JOHANNESBURG, FEB. 29 -- Anglican Archbishop Desmond Tutu and other top religious leaders were arrested and forcibly taken into custody in police vans today after attempting to march to Parliament with a petition protesting last week's government clampdown on antiapartheid organizations.

The church leaders were detained briefly at a police headquarters and then released after they were told that formal charges against them for contravention of emergency regulations were being considered.

The arrests underscored the potential for a growing confrontation between church and state as some religious leaders view themselves as the last legal avenue for nonviolent dissent against the government's policies of racial separation and continued white-minority rule.

Besides Tutu, the 1984 Nobel peace laureate, the approximately 25 church leaders arrested included Roman Catholic Archbishop Stephen Naidoo; the Rev. Allan Boesak, head of the World Alliance of Reformed Churches; the Rev. Frank Chikane, general secretary of the Council of Churches, and the Rev. Khoza Mjojo, president of the Methodist Church in South Africa.

Later, about 100 churchmen and supporters who staged a sitdown in a street near Parliament in Cape Town to protest the arrests were sprayed by a police water cannon and then loaded into police vehicles as they recited the Lord's Prayer.

A number of clergymen and liberal members of Parliament demanded to know why the arrests were made today, since hundreds of extreme right-wing demonstrators, some of them armed, were allowed to march to government buildings in Pretoria on Saturday to deliver a petition for President Pieter W. Botha.

The neofascist members of the Afrikaner Weerstandsbeweging, or Afrikaner Resistance Movement, carrying swastika-like flags, were allowed to drive to the president's office and deliver to a senior police officer a petition demanding the return of "traditional Boer land" to Afrikaners.

Today's arrests came as the South African Council of Churches and other religious bodies sought to fill the protest vacuum created Wednesday with the effective banning of 17 leading antiapartheid groups, including the United Democratic Front (UDF), and the placing of severe restrictions on the country's largest labor federation, the Congress of South African Trade Unions.

Botha, invoking emergency powers, on Wednesday gave the minister of law and order, Adriaan Vlok, the authority to prohibit "any activities or acts whatsoever" by any organization he named.

After his release, Tutu told a news conference that the arrested clerics represent 12 million South African Christians and could not be dismissed by the government as "the usual bunch of rabble-rousers."

The Rev. Peter Storey, former president of the South African Council of Churches, said, "The task of the church is to demonstrate that one cannot destroy the deep hunger for liberty. Neither can you put the whole church in jail."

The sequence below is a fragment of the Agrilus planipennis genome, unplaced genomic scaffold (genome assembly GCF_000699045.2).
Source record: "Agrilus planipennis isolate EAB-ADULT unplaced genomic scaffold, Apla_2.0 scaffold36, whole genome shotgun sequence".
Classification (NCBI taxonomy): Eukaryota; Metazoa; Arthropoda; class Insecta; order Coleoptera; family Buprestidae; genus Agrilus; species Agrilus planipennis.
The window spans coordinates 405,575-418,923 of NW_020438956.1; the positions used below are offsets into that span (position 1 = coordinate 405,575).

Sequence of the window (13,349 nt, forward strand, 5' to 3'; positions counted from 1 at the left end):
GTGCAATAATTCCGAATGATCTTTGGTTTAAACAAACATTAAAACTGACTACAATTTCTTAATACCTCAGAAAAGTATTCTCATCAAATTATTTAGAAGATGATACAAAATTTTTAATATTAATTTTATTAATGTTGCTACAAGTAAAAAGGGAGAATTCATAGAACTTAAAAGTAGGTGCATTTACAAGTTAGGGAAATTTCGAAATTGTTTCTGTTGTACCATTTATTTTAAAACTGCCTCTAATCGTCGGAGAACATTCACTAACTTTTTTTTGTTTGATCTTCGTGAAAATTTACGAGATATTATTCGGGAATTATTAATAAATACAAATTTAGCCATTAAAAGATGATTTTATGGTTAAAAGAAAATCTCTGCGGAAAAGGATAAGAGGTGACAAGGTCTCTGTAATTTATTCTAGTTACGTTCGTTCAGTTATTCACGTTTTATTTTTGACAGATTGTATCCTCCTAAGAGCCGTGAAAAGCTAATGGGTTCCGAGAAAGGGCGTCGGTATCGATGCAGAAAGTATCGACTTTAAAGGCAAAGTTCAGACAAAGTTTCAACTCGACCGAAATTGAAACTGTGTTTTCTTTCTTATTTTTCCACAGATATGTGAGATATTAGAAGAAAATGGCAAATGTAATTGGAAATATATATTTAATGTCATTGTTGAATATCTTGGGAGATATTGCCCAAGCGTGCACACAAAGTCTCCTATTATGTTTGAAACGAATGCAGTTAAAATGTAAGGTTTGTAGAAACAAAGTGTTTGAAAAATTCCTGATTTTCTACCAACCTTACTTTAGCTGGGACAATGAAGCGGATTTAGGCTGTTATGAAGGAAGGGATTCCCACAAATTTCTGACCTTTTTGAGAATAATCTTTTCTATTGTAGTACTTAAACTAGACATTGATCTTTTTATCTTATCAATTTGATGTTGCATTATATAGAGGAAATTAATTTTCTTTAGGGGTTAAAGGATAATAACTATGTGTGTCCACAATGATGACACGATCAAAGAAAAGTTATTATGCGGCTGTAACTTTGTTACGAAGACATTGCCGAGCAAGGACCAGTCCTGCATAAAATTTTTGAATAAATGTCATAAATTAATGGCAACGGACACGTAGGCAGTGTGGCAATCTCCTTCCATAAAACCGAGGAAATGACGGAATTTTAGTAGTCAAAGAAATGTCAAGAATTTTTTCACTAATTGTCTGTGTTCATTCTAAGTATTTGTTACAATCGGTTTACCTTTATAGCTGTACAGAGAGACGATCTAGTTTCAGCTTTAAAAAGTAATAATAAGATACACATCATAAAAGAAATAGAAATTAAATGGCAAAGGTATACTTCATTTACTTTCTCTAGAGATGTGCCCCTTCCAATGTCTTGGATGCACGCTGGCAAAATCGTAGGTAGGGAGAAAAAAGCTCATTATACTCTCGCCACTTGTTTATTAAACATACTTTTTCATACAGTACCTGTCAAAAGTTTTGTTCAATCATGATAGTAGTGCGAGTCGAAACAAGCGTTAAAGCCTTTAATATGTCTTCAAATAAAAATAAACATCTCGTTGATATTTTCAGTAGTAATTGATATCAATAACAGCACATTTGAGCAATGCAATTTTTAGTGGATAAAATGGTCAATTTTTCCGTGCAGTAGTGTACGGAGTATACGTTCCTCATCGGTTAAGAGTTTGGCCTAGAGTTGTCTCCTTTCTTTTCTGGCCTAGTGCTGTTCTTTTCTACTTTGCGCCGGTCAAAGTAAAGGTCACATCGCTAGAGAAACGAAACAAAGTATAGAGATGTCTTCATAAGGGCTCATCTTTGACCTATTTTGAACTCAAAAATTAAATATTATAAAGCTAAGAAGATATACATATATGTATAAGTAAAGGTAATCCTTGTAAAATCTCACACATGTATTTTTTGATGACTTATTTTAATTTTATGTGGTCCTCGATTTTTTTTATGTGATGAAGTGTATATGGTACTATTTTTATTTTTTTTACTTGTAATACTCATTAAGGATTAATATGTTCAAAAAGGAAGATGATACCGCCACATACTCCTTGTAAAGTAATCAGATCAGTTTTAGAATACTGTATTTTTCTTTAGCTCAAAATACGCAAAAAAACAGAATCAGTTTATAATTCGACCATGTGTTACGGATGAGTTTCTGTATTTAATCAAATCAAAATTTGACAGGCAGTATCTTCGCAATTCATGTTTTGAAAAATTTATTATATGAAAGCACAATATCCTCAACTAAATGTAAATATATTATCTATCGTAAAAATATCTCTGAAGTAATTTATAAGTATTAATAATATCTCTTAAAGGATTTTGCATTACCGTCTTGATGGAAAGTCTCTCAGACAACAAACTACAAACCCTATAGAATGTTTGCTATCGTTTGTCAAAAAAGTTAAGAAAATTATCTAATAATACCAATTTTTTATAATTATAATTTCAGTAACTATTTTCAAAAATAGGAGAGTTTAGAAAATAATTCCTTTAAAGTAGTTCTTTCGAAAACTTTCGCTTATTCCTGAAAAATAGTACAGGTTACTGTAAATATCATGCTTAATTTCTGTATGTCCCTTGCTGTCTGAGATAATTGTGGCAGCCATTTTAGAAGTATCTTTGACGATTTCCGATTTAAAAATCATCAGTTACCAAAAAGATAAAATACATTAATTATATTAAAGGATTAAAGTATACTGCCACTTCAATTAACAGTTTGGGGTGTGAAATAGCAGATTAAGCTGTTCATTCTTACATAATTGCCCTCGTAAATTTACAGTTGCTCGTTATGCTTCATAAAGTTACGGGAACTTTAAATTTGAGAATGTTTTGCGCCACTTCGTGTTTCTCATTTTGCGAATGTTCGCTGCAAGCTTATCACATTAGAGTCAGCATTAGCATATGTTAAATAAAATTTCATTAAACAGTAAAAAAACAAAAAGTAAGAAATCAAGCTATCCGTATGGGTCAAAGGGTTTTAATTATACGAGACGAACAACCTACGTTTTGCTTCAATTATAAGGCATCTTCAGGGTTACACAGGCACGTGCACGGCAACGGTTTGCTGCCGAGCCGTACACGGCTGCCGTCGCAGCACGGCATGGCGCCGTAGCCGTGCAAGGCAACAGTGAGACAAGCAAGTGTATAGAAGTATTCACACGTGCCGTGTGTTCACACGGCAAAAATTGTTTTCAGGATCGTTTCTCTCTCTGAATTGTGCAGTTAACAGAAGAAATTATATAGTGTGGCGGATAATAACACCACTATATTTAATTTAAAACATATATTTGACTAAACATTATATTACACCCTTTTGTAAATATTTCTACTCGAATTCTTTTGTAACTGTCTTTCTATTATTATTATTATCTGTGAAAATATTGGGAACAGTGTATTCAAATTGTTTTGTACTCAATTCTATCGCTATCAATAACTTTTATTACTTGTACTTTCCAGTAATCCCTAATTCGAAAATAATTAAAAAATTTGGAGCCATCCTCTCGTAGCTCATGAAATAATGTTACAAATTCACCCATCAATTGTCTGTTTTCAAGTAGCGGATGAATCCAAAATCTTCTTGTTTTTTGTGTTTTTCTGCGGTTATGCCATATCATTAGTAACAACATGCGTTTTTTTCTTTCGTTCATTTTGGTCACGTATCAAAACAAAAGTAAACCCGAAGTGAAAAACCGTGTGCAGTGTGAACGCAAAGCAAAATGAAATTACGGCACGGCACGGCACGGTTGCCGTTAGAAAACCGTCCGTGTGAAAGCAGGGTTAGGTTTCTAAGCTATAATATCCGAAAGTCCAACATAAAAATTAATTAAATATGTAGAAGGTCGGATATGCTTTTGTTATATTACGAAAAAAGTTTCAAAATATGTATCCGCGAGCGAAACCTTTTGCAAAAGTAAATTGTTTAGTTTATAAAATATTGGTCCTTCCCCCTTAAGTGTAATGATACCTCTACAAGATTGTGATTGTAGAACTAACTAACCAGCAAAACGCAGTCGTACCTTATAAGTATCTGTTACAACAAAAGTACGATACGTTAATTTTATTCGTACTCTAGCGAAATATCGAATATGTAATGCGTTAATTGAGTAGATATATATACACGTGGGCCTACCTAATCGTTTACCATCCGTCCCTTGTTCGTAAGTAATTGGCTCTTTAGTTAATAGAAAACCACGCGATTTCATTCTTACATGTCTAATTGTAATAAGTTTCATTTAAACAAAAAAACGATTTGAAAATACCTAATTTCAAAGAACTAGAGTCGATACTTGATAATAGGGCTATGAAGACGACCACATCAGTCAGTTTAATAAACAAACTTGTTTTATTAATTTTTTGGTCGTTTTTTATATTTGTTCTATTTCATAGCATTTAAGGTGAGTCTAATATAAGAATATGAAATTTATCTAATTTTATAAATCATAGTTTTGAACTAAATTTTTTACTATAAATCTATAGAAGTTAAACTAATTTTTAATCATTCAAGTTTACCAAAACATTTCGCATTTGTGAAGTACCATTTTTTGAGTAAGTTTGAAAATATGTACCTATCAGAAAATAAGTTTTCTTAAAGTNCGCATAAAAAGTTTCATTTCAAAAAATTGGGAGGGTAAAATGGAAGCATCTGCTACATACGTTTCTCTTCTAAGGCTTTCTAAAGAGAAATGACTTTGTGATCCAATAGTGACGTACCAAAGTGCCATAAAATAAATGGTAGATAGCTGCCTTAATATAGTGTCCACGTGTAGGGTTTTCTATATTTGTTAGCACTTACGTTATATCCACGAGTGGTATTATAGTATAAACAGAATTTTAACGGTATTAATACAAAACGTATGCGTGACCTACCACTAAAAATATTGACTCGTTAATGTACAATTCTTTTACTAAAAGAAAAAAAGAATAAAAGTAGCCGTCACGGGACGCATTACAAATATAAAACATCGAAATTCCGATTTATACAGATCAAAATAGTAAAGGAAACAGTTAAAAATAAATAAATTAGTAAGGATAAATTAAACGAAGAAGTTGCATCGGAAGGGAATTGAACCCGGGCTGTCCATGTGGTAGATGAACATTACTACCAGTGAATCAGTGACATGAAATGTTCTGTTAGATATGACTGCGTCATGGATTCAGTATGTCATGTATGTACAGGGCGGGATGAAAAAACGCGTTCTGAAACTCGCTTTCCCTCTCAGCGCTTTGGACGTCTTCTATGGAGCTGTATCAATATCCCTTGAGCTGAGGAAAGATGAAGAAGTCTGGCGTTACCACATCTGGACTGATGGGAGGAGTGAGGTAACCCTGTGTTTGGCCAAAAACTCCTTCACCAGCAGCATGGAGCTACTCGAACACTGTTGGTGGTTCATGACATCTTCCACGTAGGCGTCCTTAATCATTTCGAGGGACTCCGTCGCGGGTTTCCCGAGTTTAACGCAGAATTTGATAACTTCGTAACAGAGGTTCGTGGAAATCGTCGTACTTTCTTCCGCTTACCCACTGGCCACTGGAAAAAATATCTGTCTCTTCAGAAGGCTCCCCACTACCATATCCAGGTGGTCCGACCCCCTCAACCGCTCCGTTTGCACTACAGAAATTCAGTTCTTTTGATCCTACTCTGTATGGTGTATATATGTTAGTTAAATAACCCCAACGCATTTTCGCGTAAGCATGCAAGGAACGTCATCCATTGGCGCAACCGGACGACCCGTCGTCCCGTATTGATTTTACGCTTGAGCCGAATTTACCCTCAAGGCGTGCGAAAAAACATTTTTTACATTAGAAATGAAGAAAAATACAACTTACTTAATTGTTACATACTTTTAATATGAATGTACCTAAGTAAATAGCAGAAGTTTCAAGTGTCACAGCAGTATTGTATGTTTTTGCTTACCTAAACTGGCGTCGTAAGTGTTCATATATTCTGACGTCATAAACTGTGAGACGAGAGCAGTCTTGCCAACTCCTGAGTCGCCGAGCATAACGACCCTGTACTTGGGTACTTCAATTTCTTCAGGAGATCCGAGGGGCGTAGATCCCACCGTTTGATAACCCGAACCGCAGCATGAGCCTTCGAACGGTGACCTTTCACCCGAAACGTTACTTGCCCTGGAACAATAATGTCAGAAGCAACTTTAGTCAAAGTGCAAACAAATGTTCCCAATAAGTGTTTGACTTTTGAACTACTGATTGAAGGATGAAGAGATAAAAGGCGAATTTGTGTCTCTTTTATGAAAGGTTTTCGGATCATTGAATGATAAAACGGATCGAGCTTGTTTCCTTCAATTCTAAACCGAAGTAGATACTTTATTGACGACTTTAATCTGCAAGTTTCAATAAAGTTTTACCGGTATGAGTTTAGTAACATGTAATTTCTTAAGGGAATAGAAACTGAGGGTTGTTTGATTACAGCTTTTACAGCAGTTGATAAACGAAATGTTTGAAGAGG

The arrests came shortly after Tutu and Boesak, addressing a protest service in St. George's Cathedral in downtown Cape Town, vowed to intensify church opposition to the government even if it meant imprisonment.

Yesterday, in another religious service, Boesak said the church would take a more active role following the virtual banning of the antiapartheid groups and the placing of severe restrictions on 18 black nationalist leaders, including the copresidents of the UDF, Archie Gumede and Albertina Sisulu.

"Let us no longer pussyfoot around this issue. This is an illegitimate government that deserves no authority and does not have it, . . . that deserves no obedience and must not get it. The church must show the other way," Boesak declared.

Last July, the South African Council of Churches adopted a controversial report recognizing the use of force by liberation movements "as a means to end oppression."

The Southern Africa diocese of the Anglican Church also endorsed the report, known as the Lusaka Declaration, but later qualified its stand by saying it supported nonviolence to effect political change.

Witnesses to today's arrests said that when the first group of church leaders and their supporters, marching with arms linked, were barred by police from entering Parliament Street, which is around the corner from the Anglican cathedral, they knelt on the pavement and began singing hymns. After warning the group that it could not demonstrate in the vicinity of Parliament, policemen forced the protesters into vehicles and took them to a nearby police station.

{In Washington, State Department spokeswoman Phyllis Oakley said U.S. diplomats attended the service at St. George's and "witnessed the police repression of the peaceful demonstration outside the cathedral." The U.S. government "strongly condemns" the arrests, she said.}

The second group, led by the Rev. Sydney Luckett, director of the Anglican Board of Social Responsibility, later marched to a line of police vehicles parked near the cathedral and demanded to see their leaders.

After the protesters sat down in the street, they were sprayed with a water cannon and loaded into police vehicles.

A police spokesman in Pretoria said the authorities had "displayed all possible reasonableness, warning those taking part in the procession that their actions were illegal and requesting them to disperse."

The arrests occurred two days before important parliamentary by-elections. In the campaign, the far-right Conservative Party has accused Botha's National Party of waivering from strict adherence to apartheid and it is expected to win the two by-elections.

The Los Angeles Times added from Johannesburg:

In its biggest effort yet to improve living standards of blacks, the South African government announced plans Monday for more than $550 million in new housing, schools and other community facilities in strife-torn Natal province.